A half million advance for low-end chicklit, and it wasn't even finished? What's the real story, I wonder.
    Last edited by Julie Worth; 04-24-2006 at 11:23 PM.

  16. #16
    Dreamer of dreams, teller of tales Absolute Sage Susan Gable's Avatar
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    Quote Originally Posted by badducky
    Now the next question I have is for the romance book authors.
    I must have missed the first question if this is the next question.

    Can anyone find instances of this kind of plagiarism in other books inside this genre?
    First, these books are NOT in the romance genre. Not at all. They are mainstream books, and if you read William's post, it specifically labels the one book as a "coming of age" story.

    Second, yes, certain phrases might be used by a "standard" population group (be they a specific genre or a geographical location group - for example, the Southern phrase, "bless her heart," when saying something snarky about someone) more frequently, but look closely the samples William posted. That's not using similiar phrases. That looks very much like what a kid (and let's face it, this author IS a kid) does in a report - they copy the information from the source, making minor changes here and there, thinking that makes it okay.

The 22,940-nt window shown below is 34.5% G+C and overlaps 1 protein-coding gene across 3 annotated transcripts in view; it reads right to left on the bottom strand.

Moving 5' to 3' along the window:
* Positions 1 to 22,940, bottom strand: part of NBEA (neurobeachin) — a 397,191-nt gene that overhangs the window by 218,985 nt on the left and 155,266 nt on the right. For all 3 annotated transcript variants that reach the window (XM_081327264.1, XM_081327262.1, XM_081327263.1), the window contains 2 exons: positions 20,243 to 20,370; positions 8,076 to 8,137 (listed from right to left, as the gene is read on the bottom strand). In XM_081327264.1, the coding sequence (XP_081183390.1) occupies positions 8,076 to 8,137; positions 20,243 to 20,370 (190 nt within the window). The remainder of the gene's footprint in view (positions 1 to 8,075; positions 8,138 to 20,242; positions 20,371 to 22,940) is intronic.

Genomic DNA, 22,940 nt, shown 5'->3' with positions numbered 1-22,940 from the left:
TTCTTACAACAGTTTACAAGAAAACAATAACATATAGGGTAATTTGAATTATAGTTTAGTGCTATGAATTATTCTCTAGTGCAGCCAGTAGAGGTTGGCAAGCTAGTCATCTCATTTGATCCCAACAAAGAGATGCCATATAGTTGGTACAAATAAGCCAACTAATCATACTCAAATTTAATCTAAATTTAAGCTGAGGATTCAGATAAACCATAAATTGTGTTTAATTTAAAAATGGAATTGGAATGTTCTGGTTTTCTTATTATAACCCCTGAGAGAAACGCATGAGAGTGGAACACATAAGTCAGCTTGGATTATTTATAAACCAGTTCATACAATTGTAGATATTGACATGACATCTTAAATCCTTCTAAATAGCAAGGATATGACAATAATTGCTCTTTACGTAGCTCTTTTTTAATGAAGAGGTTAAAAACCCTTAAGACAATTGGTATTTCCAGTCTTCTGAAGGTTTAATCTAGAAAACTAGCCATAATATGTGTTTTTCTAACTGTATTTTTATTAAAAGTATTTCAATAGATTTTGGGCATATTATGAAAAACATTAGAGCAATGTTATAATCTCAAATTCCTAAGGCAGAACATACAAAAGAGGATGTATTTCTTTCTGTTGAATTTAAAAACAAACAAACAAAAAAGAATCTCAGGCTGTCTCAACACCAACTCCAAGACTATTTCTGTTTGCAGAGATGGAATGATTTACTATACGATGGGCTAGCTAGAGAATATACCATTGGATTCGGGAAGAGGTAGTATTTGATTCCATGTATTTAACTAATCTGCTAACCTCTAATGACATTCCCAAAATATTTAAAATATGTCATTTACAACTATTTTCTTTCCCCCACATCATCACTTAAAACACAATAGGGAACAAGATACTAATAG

This is not at ALL like the suit against Dan Brown where the claimants said he basically "stole their idea" and had some plot similarities pop up - with their NON-FICTION book. This is theft of phrases. Someone's actual words.

    The romance community has a very famous (infamous?) case of plagerism in which best-seller Nora Roberts was ripped off by another writer. (Another writer who continues to publish, and whose books, to my everlasting chargin and annoyance, my mother continues to buy despite the fact that I scold her every single time I catch her with one of those books.)